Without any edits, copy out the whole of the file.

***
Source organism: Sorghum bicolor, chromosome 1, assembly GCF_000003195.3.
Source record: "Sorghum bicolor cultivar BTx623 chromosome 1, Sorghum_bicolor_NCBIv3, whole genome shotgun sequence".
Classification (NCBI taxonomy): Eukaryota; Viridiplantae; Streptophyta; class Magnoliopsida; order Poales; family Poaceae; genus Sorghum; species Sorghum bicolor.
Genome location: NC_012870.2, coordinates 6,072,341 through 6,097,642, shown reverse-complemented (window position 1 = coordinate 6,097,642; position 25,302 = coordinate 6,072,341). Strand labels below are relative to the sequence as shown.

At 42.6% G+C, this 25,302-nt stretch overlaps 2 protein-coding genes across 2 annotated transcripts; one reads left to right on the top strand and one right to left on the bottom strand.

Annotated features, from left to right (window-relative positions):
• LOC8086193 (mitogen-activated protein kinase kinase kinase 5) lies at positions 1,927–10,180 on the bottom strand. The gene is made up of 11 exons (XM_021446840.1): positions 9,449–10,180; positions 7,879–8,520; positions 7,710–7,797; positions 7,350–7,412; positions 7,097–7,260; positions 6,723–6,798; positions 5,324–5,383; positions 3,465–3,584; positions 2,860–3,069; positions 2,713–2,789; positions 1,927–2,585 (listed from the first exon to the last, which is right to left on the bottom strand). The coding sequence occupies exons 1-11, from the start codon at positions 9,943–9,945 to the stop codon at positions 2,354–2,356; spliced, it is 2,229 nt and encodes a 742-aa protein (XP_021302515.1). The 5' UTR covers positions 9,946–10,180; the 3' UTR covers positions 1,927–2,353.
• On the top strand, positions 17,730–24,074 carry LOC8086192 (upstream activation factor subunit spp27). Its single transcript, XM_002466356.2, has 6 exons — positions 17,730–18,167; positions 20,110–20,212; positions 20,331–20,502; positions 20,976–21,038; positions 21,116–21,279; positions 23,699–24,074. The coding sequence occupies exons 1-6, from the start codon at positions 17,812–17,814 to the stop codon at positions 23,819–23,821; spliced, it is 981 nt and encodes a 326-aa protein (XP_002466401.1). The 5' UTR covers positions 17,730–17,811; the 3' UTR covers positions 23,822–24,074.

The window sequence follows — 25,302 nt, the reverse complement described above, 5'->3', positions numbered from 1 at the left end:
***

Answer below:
Source organism: Sorghum bicolor, chromosome 1, assembly GCF_000003195.3.
Source record: "Sorghum bicolor cultivar BTx623 chromosome 1, Sorghum_bicolor_NCBIv3, whole genome shotgun sequence".
Classification (NCBI taxonomy): Eukaryota; Viridiplantae; Streptophyta; class Magnoliopsida; order Poales; family Poaceae; genus Sorghum; species Sorghum bicolor.
Genome location: NC_012870.2, coordinates 6,072,341 through 6,097,642, shown reverse-complemented (window position 1 = coordinate 6,097,642; position 25,302 = coordinate 6,072,341). Strand labels below are relative to the sequence as shown.

At 42.6% G+C, this 25,302-nt stretch overlaps 2 protein-coding genes across 2 annotated transcripts; one reads left to right on the top strand and one right to left on the bottom strand.

Annotated features, from left to right (window-relative positions):
• LOC8086193 (mitogen-activated protein kinase kinase kinase 5) lies at positions 1,927–10,180 on the bottom strand. The gene is made up of 11 exons (XM_021446840.1): positions 9,449–10,180; positions 7,879–8,520; positions 7,710–7,797; positions 7,350–7,412; positions 7,097–7,260; positions 6,723–6,798; positions 5,324–5,383; positions 3,465–3,584; positions 2,860–3,069; positions 2,713–2,789; positions 1,927–2,585 (listed from the first exon to the last, which is right to left on the bottom strand). The coding sequence occupies exons 1-11, from the start codon at positions 9,943–9,945 to the stop codon at positions 2,354–2,356; spliced, it is 2,229 nt and encodes a 742-aa protein (XP_021302515.1). The 5' UTR covers positions 9,946–10,180; the 3' UTR covers positions 1,927–2,353.
• On the top strand, positions 17,730–24,074 carry LOC8086192 (upstream activation factor subunit spp27). Its single transcript, XM_002466356.2, has 6 exons — positions 17,730–18,167; positions 20,110–20,212; positions 20,331–20,502; positions 20,976–21,038; positions 21,116–21,279; positions 23,699–24,074. The coding sequence occupies exons 1-6, from the start codon at positions 17,812–17,814 to the stop codon at positions 23,819–23,821; spliced, it is 981 nt and encodes a 326-aa protein (XP_002466401.1). The 5' UTR covers positions 17,730–17,811; the 3' UTR covers positions 23,822–24,074.

The window sequence follows — 25,302 nt, the reverse complement described above, 5'->3', positions numbered from 1 at the left end: